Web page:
About Meg Stout

Meg Stout has been an active member of the LDS church for decades. She lives in the DC area with her husband, Bryan, and several daughters. She is an engineer by vocation and a writer by avocation. Meg is the author of Reluctant Polygamist, laying out the possibility that Joseph taught the acceptability of plural marriage but may have privately defied the commandment for love of his wife, Emma.

The Redemption of the Endowment

France Paris Notre-Dame-Adam and EveThis past Saturday I attended the temple with my husband. This was the first time I’d experienced the endowment ceremony since coming to believe that Hyrum Smith, rather than Joseph Smith, may have been the third man Martha Brotherton described in her 1842 affidavit.

In my post earlier this summer suggesting Hyrum was implicated in promoting illicit intercourse, I described honored figures of the past who had fallen into transgression, only to repent and become the greatest. I mentioned Saul of Tarsus, Alma the Younger, and Moses’ brother Aaron.

I completely overlooked Adam and Eve, the iconic figures who transgressed and yet were then promised the salvation of Christ could redeem them.

For those not familiar with the endowment, let me repeat Glen M. Leonard’s description. The endowment:

[set] forth a pattern or figurative model for life. The teachings began with a recital of the creation of the earth and its preparation to host life. The story carried the familiar ring of the Genesis account, echoed as well in Joseph Smith’s revealed book of Moses and book of Abraham. The disobedience and expulsion of Adam and Eve from the Garden of Eden set the stage for an explanation of Christ’s atonement for that original transgression and for the sins of the entire human family. Also included was a recital of man’s tendency to stray from the truth through apostasy and the need for apostolic authority to administer authoritative ordinances and teach true gospel principles. Participants were reminded that in addition to the Savior’s redemptive gift they must be obedient to God’s commandments to obtain a celestial glory. Within the context of these gospel instructions, the initiates made covenants of personal virtue and benevolence and of commitment to the church. They agreed to devote their talents and means to spread the gospel, to strengthen the church, and to prepare the earth for the return of Jesus Christ. 1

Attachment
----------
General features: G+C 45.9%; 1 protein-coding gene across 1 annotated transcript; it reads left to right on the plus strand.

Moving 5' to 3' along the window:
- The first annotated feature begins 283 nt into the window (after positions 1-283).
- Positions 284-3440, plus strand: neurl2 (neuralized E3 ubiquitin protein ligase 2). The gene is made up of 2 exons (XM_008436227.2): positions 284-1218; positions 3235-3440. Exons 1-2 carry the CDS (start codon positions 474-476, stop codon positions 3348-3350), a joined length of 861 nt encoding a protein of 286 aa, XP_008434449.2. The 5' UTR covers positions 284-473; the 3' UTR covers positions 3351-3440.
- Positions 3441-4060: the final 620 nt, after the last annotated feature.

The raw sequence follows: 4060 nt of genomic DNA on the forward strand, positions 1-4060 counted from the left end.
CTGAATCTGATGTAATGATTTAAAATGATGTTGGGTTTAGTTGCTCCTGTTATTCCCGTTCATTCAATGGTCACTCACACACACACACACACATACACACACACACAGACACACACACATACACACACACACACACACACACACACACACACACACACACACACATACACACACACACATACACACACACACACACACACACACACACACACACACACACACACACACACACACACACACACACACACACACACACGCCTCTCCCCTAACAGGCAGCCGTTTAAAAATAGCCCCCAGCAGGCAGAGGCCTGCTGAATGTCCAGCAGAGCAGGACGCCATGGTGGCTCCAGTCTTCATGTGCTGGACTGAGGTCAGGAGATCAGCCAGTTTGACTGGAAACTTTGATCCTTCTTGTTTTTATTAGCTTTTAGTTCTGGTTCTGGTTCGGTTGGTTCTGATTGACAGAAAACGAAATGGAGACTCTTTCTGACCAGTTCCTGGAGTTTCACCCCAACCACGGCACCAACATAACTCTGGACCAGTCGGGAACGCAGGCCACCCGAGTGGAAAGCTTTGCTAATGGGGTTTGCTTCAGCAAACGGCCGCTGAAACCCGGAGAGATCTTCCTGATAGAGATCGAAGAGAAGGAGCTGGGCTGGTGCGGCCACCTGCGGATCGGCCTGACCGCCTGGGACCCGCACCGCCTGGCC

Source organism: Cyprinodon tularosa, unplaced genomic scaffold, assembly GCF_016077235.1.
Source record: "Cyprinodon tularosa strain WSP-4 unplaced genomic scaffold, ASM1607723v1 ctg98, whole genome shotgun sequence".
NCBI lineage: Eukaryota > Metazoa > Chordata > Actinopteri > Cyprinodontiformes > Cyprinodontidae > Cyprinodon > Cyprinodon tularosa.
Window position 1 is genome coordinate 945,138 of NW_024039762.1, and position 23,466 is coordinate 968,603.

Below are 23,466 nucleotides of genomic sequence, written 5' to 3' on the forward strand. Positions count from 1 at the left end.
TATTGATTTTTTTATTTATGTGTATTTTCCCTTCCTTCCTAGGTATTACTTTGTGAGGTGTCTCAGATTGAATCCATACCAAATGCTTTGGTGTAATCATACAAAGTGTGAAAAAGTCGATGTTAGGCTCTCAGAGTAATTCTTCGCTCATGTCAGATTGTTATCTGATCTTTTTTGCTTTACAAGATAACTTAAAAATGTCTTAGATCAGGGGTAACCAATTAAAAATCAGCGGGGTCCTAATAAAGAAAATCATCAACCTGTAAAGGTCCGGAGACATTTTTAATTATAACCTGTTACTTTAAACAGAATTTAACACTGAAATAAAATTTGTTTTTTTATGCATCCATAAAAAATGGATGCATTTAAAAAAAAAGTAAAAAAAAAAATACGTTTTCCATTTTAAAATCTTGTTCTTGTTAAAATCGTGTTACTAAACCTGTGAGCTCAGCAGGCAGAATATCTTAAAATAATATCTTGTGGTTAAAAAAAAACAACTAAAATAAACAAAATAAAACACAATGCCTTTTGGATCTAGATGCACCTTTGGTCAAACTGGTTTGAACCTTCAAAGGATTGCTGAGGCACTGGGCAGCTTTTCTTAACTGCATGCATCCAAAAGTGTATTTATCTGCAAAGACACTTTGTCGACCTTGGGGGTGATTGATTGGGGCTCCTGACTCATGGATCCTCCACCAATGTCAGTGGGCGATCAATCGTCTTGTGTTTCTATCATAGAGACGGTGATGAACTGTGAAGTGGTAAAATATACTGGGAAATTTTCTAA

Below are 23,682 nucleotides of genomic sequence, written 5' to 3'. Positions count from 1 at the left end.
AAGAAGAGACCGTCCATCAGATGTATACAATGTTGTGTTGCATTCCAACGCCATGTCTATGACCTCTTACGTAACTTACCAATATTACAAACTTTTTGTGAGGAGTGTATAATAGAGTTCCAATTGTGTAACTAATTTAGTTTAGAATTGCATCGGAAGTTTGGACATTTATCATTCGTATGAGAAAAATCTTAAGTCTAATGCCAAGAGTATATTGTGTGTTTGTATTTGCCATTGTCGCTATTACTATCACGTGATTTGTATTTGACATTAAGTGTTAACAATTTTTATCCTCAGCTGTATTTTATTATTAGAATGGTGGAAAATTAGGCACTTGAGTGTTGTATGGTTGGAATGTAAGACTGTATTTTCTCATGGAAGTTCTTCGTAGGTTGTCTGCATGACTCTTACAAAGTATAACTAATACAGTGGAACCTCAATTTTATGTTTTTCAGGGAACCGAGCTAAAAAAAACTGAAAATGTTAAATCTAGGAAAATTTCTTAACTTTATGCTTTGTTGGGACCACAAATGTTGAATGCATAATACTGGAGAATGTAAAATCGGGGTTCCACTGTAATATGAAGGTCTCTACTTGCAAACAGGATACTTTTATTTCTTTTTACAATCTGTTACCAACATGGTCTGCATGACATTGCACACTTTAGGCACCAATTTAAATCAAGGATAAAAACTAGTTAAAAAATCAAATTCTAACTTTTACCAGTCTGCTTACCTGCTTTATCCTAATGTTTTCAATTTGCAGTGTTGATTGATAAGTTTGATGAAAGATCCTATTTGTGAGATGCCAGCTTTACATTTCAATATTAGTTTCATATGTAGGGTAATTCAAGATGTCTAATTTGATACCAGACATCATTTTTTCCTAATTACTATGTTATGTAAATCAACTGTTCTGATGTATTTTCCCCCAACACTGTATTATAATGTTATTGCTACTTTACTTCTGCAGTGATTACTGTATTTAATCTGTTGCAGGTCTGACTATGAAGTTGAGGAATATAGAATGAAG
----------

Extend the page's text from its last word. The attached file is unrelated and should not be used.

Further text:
I have previously made reference to the commitment to personal virtue, the requirement that the endowed individual refrain from sex with anyone other than a legal spouse. 2 What I had failed to understand was the power of the creation narrative for those affected by the heresy of illicit intercourse. Continue reading

Notes:

  1. Leonard, Glen M., Nauvoo: A Place of Peace, A People of Promise, (Salt Lake City, Deseret Book, 2002), 258-259, cited by Devery S. Anderson, The Anointed Quorum in Nauvoo, 1842-45, Journal of Mormon History, Vol. 29, No. 2 (Fall 2003), pp. 137-138, available 22 Aug 2016 at https://archive.org/stream/AnointedQuorum/Anointed%20Quorum_djvu.txt
  2. I am not certain what the wording of the original endowment was, but I am certain that it did not allow for random liaisons of temporary duration, which was the hallmark of Bennett’s illicit intercourse or “spiritual wifery” heresy.